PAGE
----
Dutch height increase slows
The Dutch, thought to be the world's tallest people, seem to have stopped growing.
Average heights have increased scarcely or not at all since 2001, the Central Bureau for Statistics said Monday in a new study.
From the early 1980s to 2000, the height of the average Dutch man increased by more than 3 centimeters, to above 180 centimetres (just under 5 foot, 11 inches) in 2000. But since 2001, heights have been unchanged at 180.6 centimetres.
Dutch women gained a fraction of a centimeter to 167.7 centimetres (around 5'6"), the agency said.
Study author Frans Frenken speculated the Dutch may be reaching a natural peak.
"Previous gains are usually attributed to improvements in nutrition and health care," he said. "If they've reached their optimum level then there's not much more you can do."
International studies have found the Dutch to be the world's tallest people, usually ascribing that to wealth, nutrition, genetics, and the country's universal health care system.
John Komlos, of the University of Munich, who has studied height differences between the U.S. and the Netherlands, said "the results are not surprising."
"I've been saying for some time now that the Dutch are not going to increase in height much: they've probably reached their genetic limit," he said. "Nobody knows for certain, and I'm just guessing."
He says the most recent data show Dutch boys reaching adulthood are, on average, 184 centimetres. That's 5.6 centimetres taller than their American counterparts, a gap that has been increasing since World War II.
Frenken based his figures on his agency's annual poll of around 10,000 people, adjusting them slightly to reflect people's tendency to exaggerate their height.
An influx of immigrants has lowered the average Dutch height slightly. Male immigrants are 6 centimetres shorter, decreasing the national average by about 0.6 of a centimetre.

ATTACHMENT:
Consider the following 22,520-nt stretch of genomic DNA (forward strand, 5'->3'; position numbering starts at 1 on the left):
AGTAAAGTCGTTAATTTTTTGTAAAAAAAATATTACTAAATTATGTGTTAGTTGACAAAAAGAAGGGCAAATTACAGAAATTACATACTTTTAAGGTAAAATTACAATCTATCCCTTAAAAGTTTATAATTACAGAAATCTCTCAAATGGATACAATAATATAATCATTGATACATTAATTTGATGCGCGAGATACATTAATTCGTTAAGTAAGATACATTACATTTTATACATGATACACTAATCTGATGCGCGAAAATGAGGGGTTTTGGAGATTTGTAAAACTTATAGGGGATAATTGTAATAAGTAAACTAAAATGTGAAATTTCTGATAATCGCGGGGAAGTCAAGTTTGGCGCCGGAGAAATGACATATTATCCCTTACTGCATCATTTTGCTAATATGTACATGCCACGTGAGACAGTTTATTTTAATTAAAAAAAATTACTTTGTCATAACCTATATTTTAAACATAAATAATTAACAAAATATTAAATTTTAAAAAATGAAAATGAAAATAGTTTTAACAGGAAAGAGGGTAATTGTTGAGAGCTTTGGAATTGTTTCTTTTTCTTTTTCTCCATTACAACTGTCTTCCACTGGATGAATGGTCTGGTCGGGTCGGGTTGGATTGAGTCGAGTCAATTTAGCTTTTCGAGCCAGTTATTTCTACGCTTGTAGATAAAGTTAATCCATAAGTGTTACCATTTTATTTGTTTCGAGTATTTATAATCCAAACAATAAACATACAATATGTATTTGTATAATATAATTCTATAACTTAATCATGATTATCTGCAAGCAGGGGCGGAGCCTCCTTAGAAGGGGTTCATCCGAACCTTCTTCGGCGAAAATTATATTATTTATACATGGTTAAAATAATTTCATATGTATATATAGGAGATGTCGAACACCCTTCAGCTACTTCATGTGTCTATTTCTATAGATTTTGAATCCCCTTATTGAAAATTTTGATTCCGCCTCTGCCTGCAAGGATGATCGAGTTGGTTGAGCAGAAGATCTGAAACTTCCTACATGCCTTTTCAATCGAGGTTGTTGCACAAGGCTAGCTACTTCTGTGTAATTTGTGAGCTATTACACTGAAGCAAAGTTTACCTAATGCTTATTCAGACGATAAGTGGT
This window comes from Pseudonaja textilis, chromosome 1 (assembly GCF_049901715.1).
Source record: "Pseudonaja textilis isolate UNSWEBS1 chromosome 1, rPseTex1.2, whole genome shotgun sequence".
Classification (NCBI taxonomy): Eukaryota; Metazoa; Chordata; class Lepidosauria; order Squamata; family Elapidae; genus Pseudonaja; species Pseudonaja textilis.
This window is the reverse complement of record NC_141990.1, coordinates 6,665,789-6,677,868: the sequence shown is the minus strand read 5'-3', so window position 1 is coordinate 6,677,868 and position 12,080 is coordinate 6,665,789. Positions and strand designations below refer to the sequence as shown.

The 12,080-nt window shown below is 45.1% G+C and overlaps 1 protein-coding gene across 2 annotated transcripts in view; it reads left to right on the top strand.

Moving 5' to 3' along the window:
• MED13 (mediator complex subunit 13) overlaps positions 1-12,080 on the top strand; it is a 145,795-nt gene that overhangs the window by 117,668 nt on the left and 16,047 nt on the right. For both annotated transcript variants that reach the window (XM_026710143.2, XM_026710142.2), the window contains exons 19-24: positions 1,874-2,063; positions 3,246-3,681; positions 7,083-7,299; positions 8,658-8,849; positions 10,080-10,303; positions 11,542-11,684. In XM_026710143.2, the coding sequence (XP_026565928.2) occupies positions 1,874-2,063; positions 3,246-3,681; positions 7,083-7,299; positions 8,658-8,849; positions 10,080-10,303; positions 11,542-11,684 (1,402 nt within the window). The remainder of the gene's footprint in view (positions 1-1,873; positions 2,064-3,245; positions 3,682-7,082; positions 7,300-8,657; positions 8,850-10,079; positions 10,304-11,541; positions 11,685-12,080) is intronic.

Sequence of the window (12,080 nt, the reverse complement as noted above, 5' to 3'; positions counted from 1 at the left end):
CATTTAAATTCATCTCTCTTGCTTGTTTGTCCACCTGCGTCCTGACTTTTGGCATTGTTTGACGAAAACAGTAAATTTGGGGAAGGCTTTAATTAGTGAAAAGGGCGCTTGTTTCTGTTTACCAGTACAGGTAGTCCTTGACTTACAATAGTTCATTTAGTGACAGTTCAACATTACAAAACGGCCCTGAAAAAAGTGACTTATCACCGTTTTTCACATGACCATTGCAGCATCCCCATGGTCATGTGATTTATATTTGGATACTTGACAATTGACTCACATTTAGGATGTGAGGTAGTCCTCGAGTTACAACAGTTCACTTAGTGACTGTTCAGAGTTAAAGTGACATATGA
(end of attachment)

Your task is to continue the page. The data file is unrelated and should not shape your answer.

He said he couldn't predict whether children of immigrants would be as tall as other Dutch. "We just don't have the data," he said.
- 1 Which country would be hardest to invade?
- 2 The man who filmed the Freddie Gray video has been arrested at gunpoint
- 3 Royal baby girl born: Duchess of Cambridge's second child will be a princess thanks to Queen
- 5 Teen suffers embarrassing wardrobe malfunction in front of deputy PM
Which country would be hardest to invade?
The Rothschild Libel: Why has it taken 200 years for an anti-Semitic slur that emerged from the Battle of Waterloo to be dismissed?
The man who filmed the Freddie Gray video has been arrested at gunpoint
UK weather: Severe weather warning for snow and torrential rain over bank holiday weekend
Royal baby girl born: Duchess of Cambridge's second child will be a princess thanks to Queen
Over 50,000 families shipped out of London boroughs in the past three years due to welfare cuts and soaring rents
EU asylum policy is 'a direct threat to our civilisation', says Nigel Farage
Indonesia executions live: 'Hysterical' families heard prisoners being shot dead by firing squad
General Election 2015: SNP and its activists 'openly racist' towards the English, Farage says
EU exit would hit UK economy much harder than neighbouring countries, study finds
General Election 2015: UK will be 'run for the wealthy and powerful' if Tories retain power, Labour warns
£28000 - £45000 per annum: Recruitment Genius: A Senior Digital Marketing Cons...
£16640 - £18500 per annum: Recruitment Genius: An Assistant Stores Keeper is r...
£16000 - £18500 per annum: Recruitment Genius: This is an excellent opportunit...
£17000 - £30000 per annum: Recruitment Genius: Developer required to join a bu...